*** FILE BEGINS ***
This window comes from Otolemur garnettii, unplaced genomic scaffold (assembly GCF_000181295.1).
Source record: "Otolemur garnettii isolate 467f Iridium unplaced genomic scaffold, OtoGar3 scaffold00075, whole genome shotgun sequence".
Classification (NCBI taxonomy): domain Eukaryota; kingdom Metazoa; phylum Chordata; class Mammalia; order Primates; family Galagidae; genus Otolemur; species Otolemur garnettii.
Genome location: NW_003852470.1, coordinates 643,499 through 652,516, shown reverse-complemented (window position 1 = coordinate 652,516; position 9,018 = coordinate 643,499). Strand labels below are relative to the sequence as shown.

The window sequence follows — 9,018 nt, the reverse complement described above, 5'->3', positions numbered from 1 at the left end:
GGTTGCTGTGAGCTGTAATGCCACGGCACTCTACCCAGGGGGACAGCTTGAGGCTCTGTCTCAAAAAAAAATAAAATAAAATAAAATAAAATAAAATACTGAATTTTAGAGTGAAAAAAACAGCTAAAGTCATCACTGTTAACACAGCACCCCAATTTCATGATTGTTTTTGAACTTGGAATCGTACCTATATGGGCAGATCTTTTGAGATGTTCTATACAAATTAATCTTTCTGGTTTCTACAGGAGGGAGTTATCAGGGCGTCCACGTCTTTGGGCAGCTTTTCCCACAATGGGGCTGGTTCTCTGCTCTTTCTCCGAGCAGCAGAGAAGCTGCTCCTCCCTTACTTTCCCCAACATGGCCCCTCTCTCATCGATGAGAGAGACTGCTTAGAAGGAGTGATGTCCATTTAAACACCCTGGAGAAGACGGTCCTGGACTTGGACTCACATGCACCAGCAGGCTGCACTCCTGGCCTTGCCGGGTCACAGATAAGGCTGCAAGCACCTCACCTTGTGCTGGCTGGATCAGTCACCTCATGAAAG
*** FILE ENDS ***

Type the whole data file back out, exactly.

This window comes from Otolemur garnettii, unplaced genomic scaffold (assembly GCF_000181295.1).
Source record: "Otolemur garnettii isolate 467f Iridium unplaced genomic scaffold, OtoGar3 scaffold00075, whole genome shotgun sequence".
Classification (NCBI taxonomy): domain Eukaryota; kingdom Metazoa; phylum Chordata; class Mammalia; order Primates; family Galagidae; genus Otolemur; species Otolemur garnettii.
Genome location: NW_003852470.1, coordinates 643,499 through 652,516, shown reverse-complemented (window position 1 = coordinate 652,516; position 9,018 = coordinate 643,499). Strand labels below are relative to the sequence as shown.

The window sequence follows — 9,018 nt, the reverse complement described above, 5'->3', positions numbered from 1 at the left end:
GGTTGCTGTGAGCTGTAATGCCACGGCACTCTACCCAGGGGGACAGCTTGAGGCTCTGTCTCAAAAAAAAATAAAATAAAATAAAATAAAATAAAATACTGAATTTTAGAGTGAAAAAAACAGCTAAAGTCATCACTGTTAACACAGCACCCCAATTTCATGATTGTTTTTGAACTTGGAATCGTACCTATATGGGCAGATCTTTTGAGATGTTCTATACAAATTAATCTTTCTGGTTTCTACAGGAGGGAGTTATCAGGGCGTCCACGTCTTTGGGCAGCTTTTCCCACAATGGGGCTGGTTCTCTGCTCTTTCTCCGAGCAGCAGAGAAGCTGCTCCTCCCTTACTTTCCCCAACATGGCCCCTCTCTCATCGATGAGAGAGACTGCTTAGAAGGAGTGATGTCCATTTAAACACCCTGGAGAAGACGGTCCTGGACTTGGACTCACATGCACCAGCAGGCTGCACTCCTGGCCTTGCCGGGTCACAGATAAGGCTGCAAGCACCTCACCTTGTGCTGGCTGGATCAGTCACCTCATGAAAG